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'Suicide Squad': Will Smith and weirdo antiheroes save summer

You know Hollywood is having a bad blockbuster season when the summer's best prospect is a dark, cynical number like Suicide Squad.

You know Hollywood is having a bad blockbuster season when the summer's best prospect is a dark, cynical number like Suicide Squad.

The $175 million picture is far superior to the long list of disappointments we've seen so far, including the tepid Ghostbusters remake, the dreadful Teenage Mutant Ninja Turtles sequel, and the stunning critical and commercial duds Independence Day: Resurgence and Jason Bourne.

But considering the competition, that's hardly a compliment.

Suicide Squad is about a team of ne'er-do-well metahuman criminals who are imprisoned by the feds and then forced to help the government defeat a new batch of seriously scary supervillains.

The characters will be unfamiliar to all but DC Comics fans. Will Smith is both cuddly and deadly as the assassin Deadshot. Jay Hernandez is all tatted up as Diablo, the human flamethrower. Common plays a henchman named Monster T.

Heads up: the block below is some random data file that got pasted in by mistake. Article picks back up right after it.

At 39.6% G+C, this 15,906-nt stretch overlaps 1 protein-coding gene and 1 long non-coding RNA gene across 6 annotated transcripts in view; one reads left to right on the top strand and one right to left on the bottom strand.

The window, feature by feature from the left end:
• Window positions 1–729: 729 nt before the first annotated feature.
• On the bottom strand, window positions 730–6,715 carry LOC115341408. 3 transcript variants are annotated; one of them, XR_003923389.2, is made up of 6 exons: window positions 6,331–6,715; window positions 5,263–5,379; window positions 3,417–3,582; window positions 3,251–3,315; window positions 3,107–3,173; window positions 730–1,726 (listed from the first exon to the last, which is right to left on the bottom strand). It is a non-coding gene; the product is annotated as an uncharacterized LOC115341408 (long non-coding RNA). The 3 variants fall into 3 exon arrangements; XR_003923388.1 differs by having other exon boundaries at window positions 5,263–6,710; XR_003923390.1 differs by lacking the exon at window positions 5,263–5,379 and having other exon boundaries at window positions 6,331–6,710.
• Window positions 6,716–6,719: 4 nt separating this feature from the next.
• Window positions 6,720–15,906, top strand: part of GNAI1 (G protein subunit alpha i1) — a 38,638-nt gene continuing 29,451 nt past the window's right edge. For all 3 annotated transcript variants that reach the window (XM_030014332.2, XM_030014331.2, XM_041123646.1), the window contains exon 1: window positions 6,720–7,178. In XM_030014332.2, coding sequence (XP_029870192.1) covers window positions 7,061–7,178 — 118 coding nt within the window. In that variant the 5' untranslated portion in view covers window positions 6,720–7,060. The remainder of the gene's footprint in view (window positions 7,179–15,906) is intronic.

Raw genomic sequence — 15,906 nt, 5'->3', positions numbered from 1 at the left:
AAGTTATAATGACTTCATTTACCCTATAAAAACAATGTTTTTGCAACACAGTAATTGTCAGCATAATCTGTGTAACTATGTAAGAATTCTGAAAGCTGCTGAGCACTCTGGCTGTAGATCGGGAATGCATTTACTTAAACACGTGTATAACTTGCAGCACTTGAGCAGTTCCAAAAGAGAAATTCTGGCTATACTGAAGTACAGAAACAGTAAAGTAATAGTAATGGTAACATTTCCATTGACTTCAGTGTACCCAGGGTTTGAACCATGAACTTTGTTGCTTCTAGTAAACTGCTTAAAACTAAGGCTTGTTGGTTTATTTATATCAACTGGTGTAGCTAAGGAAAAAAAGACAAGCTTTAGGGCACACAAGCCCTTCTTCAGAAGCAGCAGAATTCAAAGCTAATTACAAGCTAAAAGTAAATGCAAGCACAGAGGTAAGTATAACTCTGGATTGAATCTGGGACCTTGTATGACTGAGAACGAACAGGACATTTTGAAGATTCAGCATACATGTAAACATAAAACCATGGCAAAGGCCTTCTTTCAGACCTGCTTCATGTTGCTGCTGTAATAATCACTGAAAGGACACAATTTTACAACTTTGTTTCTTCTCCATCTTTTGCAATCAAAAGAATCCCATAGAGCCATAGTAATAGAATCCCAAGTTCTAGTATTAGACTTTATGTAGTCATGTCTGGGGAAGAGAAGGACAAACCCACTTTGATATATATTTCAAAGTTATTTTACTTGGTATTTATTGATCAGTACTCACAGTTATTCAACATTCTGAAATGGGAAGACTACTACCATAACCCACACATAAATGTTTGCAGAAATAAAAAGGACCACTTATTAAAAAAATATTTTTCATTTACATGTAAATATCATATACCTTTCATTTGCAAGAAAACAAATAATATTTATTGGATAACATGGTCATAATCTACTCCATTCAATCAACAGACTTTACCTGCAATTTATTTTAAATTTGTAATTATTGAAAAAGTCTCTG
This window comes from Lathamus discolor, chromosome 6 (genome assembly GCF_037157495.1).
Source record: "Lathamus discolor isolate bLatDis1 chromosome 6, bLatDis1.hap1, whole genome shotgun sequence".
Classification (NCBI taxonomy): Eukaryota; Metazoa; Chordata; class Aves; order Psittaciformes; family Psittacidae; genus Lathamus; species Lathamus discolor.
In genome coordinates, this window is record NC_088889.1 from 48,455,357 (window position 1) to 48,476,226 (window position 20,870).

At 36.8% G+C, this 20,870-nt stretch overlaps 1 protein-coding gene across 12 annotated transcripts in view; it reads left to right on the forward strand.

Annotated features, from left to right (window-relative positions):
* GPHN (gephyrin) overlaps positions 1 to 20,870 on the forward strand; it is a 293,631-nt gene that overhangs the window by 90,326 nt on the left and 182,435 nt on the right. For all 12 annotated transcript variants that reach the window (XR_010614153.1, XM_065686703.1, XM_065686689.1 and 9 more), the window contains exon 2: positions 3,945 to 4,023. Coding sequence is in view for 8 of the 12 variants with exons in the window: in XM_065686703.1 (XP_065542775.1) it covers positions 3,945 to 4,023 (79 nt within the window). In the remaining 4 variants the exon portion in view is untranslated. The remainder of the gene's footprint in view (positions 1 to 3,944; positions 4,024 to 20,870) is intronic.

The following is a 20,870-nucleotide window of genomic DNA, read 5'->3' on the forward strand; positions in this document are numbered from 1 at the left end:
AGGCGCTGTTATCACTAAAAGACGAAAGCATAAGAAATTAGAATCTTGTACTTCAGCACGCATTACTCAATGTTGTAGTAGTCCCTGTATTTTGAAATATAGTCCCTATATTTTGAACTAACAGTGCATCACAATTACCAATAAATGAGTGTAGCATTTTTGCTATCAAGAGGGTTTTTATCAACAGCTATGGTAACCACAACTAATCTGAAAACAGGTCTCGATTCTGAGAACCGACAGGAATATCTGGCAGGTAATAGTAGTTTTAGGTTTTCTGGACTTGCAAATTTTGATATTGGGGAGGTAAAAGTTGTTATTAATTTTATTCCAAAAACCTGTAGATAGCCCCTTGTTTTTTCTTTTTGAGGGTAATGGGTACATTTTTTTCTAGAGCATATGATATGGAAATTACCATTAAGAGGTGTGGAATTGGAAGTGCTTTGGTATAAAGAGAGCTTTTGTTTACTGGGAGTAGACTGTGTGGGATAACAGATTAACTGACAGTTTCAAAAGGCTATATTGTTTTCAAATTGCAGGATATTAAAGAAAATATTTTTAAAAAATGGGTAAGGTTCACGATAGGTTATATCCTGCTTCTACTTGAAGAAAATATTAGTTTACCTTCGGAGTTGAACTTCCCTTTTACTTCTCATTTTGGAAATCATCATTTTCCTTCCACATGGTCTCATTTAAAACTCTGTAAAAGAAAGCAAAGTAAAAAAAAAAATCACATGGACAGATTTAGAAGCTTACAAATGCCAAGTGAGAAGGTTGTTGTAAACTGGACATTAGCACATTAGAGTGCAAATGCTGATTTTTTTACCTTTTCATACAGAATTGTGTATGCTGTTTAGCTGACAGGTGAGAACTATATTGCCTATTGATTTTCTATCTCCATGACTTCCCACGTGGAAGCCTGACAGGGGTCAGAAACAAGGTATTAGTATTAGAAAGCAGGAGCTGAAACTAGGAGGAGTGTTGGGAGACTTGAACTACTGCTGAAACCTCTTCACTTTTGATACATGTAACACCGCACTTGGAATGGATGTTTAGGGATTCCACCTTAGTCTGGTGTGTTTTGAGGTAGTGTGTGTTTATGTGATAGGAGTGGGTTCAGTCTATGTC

Viola Davis is wonderfully terrifying as the Defense Department guru who assembles the team - and keeps them in line by summarily executing anyone who disobeys her orders.

But the movie belongs to Jared Leto and Margot Robbie, who give lunatic performances as the Joker and his main squeeze, psychiatrist-turned-madwoman Harley Quinn. (Leto has said he was inspired to make the role his own after watching Heath Ledger's extraordinary turn as the funny villain in 2008's The Dark Knight.)

They laugh and kill and butcher and cackle with naughty irreverence, unaffected by the absurd gravitas that weighs down their comrades.

Gravitas? Suicide Squad is set after the death of Superman in the ridiculous Batman v Superman, and it's dipped in DC Comics' wretchedly dark, quasi-Dostoevskian world.

In fact, Suicide Squad is a seriously schizoid feature. It is, on the whole, a brainless, over-the-top, guns-blazin' actioner. Yet the action is interrupted several times by these earnest timeouts while the characters explore their inner selves like members of a group-therapy session.

Perhaps we're seeing a clash of styles between the film's two dominant creative forces. Writer-director David Ayer specializes in hard-core, brutally honest dramas like End of Watch and Fury. Exec producer Zack Snyder is a master of the super-glossy, stylized CGI-soaked fantasy: 300, Watchmen, Sucker Punch.

The mix doesn't work.

Suicide Squad does have quite a few tremendously entertaining sequences of high action and low comedy. It's a shame it never rises beyond that.